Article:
You could, but it’s illegal, and would put you at serious risk of a personal grievance claim (and any potential penalties or payouts).
If you have tried proactive measures to change the person’s behaviour, formal disciplinary procedure is the next step to find a constructive way forward.
But if you feel the employment relationship is not salvageable, it may be better to negotiate a settlement with the employee to usher them out of the business.
What is the difference between a representative and a support person?
A representative is someone the employee selects to represent them and be their voice during a process. They are usually someone who attends in a professional capacity, e.g. a lawyer or union rep, being paid to speak on behalf of the employee.
A support person is someone the employee brings with them for moral support, e.g. a friend or family member. The support person is not expected to speak on the employee’s behalf or represent them in communication.
Can I issue a warning in the response meeting?
We don’t recommend making a decision then and there. The next step in the disciplinary process is to go away and fairly consider all the evidence and come to a reasoned decision.
If not, the employee could later claim you failed your statutory requirement to properly consider their explanation, and therefore, any warning you issued would be invalid.
I want to fire someone who has been with me for a week. Can I use the trial period?
Not unless you and the employee have agreed to a trial period before they start work and it is stated in their employment agreement.
There are several hoops to jump through when using a trial period. If you’re considering doing so, seek specialist advice to ensure you have a valid trial period in place.
What are my obligations in a probationary period?
As with most employment situations, good faith and fair process are key. Employers need to:
- Assess the employee’s work fairly and give timely feedback on any issues.
- Support the person and provide any necessary training.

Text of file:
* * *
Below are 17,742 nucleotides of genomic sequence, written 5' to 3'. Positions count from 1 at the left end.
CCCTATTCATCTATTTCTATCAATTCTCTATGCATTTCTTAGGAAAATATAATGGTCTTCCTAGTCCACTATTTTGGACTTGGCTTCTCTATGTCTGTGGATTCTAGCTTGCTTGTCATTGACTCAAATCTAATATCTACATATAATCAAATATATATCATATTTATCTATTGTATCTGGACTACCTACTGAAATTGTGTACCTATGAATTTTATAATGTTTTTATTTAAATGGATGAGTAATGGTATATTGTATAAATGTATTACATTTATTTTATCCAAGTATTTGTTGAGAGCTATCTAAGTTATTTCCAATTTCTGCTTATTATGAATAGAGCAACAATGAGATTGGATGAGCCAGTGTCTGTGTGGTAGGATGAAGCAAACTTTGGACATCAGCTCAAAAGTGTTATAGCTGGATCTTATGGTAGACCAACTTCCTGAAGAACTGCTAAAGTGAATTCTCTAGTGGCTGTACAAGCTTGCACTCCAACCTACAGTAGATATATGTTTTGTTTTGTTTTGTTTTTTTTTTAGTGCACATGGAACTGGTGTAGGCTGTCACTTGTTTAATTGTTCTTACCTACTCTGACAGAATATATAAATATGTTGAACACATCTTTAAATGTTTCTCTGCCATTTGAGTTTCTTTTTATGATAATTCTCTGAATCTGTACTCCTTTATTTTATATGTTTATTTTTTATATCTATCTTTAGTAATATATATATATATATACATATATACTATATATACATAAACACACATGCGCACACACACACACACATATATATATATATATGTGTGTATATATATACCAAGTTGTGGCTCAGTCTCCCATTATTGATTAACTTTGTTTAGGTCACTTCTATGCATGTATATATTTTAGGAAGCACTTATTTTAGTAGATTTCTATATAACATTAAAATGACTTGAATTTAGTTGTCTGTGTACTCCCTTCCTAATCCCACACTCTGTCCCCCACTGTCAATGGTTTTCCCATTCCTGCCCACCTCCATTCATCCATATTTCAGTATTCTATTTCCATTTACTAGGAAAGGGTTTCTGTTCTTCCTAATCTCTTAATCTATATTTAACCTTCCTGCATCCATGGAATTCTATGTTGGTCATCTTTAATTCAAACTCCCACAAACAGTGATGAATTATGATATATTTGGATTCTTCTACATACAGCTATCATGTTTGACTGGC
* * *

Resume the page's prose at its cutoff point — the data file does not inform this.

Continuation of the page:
- Give the employee the chance to improve.
- Follow through on any commitments made to the employee.
You must also tell the person if there’s a chance their employment might not continue after the probationary period. This is critical. If an employee is unaware that their employment is at risk, you may not be able to end their employment using the probation period.
If you still wish to exit the employee at the end of the period, you must explain why, give the person a chance to respond, and consider that response in making your final decision.
How does a trial period termination differ from a probationary period termination?
During a trial period, the employer must fairly assess the employee and give them clear feedback and the opportunity to improve if there are areas of concern. The employer must be explicit and advise the employee if any concerns are likely to trigger a trial period termination.
The employer can subsequently dismiss the employee without stating their reasons. However, if the employee asks, they must provide their reasons in writing. The employer must give notice of the termination and the length and terms of the notice must be those stated in the employment agreement.
The employee can’t raise a personal grievance claim about their dismissal.
During a probationary (or probation) period, the employer must fairly assess the employee and give them clear feedback and the opportunity to improve if there are areas of concern. The employer must be explicit and advise the employee if any concerns are likely to trigger a probation period termination.
If the employer decides to terminate they must explain why and that they intend to end the person's employment. The employee has to be given an opportunity to respond, which the employer must consider before making a decision. The employer can then give the employee notice to end their employment.
Employees can raise a personal grievance on the grounds of unjustified dismissal.